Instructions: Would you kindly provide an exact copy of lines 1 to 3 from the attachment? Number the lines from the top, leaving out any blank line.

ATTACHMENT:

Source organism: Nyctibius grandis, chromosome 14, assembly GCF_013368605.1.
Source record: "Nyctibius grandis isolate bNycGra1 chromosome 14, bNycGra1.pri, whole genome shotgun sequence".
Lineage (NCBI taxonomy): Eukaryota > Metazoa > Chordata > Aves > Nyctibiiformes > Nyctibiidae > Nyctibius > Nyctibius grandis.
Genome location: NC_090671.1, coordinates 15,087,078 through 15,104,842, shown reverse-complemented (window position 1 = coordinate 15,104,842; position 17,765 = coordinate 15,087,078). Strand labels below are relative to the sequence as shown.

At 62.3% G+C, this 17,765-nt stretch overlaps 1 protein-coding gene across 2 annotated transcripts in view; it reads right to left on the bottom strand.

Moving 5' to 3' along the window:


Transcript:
Source organism: Nyctibius grandis, chromosome 14, assembly GCF_013368605.1.
Source record: "Nyctibius grandis isolate bNycGra1 chromosome 14, bNycGra1.pri, whole genome shotgun sequence".
Lineage (NCBI taxonomy): Eukaryota > Metazoa > Chordata > Aves > Nyctibiiformes > Nyctibiidae > Nyctibius > Nyctibius grandis.